Camu-Camu White Essence

1.00 fl. oz. for $ 29.00
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Brand Overview

This fragrance-free serum's big claim is that its camu camu ingredient is a concentrated source of vitamin C, as if that's supposed to be a compelling reason to buy it. First, even if camu camu is a concentrated source of vitamin C, lots of other plants also are loaded with vitamin C, including oranges, strawberries, and spinach. Camu camu is neither the only nor the best source of this antioxidant, skin-brightening vitamin.

Another point to consider: Depending on how the plant extract was cultivated and stored prior to manufacture, who knows how much vitamin C remains? Interestingly, one study noted that even under ideal storage conditions the vitamin C content of this fruit degrades over time (Source: Archivos Latinamericanos de Nutricion, December 2000, pages 405–408).

As for camu camu details, this shrub bears a fruit whose peel has a higher vitamin C content than its seed, but DHC includes the seed rather than the pulp or peel, which is odd considering their boasts of camu camu being a superior source of vitamin C. Plus, the fruit, which has a strong sour taste, is considered a skin irritant due to its volatile components, including limonene (which can make skin more sun-sensitive) and eucalyptol (Source: www.naturaldatabase.com). Despite the irritant potential when applied topically, research has shown that components in camu camu juice can have antioxidant and anti-inflammatory benefit when consumed (Source: Journal of Cardiology, October 2008, pages 127–132). Still, there are lots of antioxidants that help your skin without risk of irritation, so camu camu isn't among the most desirable options.

Even more to the point, given that a pure form of vitamin is so important for skin (research has confirmed this), why not give the skin the pure form, such as ascorbic acid. That's what's in skin naturally, not camu camu extract. There are lots of great products that contain vitamin C in a form the skin can really utilize.

Beyond the hype over camu camu, this serum actually does contain a stabilized form of vitamin C, in the form of ascorbyl glucoside, which is a much better source of vitamin C than camu camu, as well as a blend of lightweight hydrating ingredients. It should contain a much broader range of anti-aging ingredients than it does, so we rate this an average option for all skin types.

  • Fragrance-free.
  • Contains antioxidant vitamin C.
  • The touted camu camu ingredient is a potential irritant and can make skin more sun-sensitive.
  • Formula would be far better if it provided a greater range of anti-aging ingredients.
Jar Packaging: No
Tested on animals: Yes

Boost your skincare routine with this moisturizing burst of brightening vitamin-rich extracts from the camu-camu fruitwhich is among the greatest naturally occurring concentrations of vitamin C.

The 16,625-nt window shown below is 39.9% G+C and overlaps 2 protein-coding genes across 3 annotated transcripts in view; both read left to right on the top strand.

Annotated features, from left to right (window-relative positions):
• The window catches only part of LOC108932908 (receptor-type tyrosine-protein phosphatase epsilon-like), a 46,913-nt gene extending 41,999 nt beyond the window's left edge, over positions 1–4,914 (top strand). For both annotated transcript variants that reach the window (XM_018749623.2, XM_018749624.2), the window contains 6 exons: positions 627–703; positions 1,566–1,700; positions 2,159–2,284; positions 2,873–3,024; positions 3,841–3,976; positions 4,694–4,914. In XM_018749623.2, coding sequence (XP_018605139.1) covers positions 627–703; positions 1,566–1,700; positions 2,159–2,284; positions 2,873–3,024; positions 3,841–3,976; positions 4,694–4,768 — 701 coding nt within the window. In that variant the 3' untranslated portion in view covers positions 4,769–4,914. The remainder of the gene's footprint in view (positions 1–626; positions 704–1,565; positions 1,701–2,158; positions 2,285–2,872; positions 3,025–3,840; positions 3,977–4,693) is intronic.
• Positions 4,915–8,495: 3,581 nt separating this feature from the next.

Water, Butylene Glycol, Glycerin, Dipropylene Glycol, Myrciaria Dubia Seed Extract, Ascorbyl Glucoside, Dimethicone, Cetyl Alcohol, Nylon-12, Cellulose Gum, Hydrogenated Rapeseed Glycerides, Polysorbate 80, Simmondsia Chinensis (Jojoba) Seed Oil, Polyacrylamide, Phenoxyethanol, Sodium Methyl Stearoyl Taurate, Sorbitan Stearate, Sodium Hydroxide, Hydrogenated Polyisobutene, Disodium Phosphate, Allantoin, Behenyl Alcohol, Hydrogenated Lecithin, Myrciaria Dubia Fruit Extract, Laureth-7, Disodium EDTA, Citric Acid, Sodium Hyaluronate, Dequalinium Chloride

DHC At-A-Glance

Strengths: Several inexpensive products; many fragrance-free products; complete product ingredient lists on their Web site; several worthwhile cleansers and makeup removers; an effective AHA product; antioxidant olive oil and olive leaf extract are present in many products.

Weaknesses: Mostly unexciting toners; an effective BHA product that regrettably contains an irritant; no skin-lightening options with a roster of proven ingredients; huge assortment of products, many with repetitive or gimmicky formulas; products with nanoparticles of silver (completely useless for skin), which can cause permanent skin discoloration (who wants to absorb silver into their skin given that it can be toxic when consumed).

There's a lot of interest in this Japan-based line; the e-mails asking if these products really work keep pouring in, which means their marketing campaign is garnering the attention it's supposed to. The problem we have, though, is that we don't see any substantial reason to explain the DHC line's popularity!

First of all, here's a little background information. DHC (which stands for Daigaku Honyaku Center) is the Number 1 direct-mail skin-care company in Japan. Their U.S. headquarters is in San Francisco, and they publish a huge (and poorly organized) catalog a few times each year. Many of you have received their catalog unsolicited, perhaps with a few sample packets of DHC products, which may be why we receive so many questions asking whether the products are worth it. The overall answer to that question: Absolutely not! Although DHC offers some very good products, none of them are groundbreaking or unique in a way that's meaningful for the health and appearance of your skin.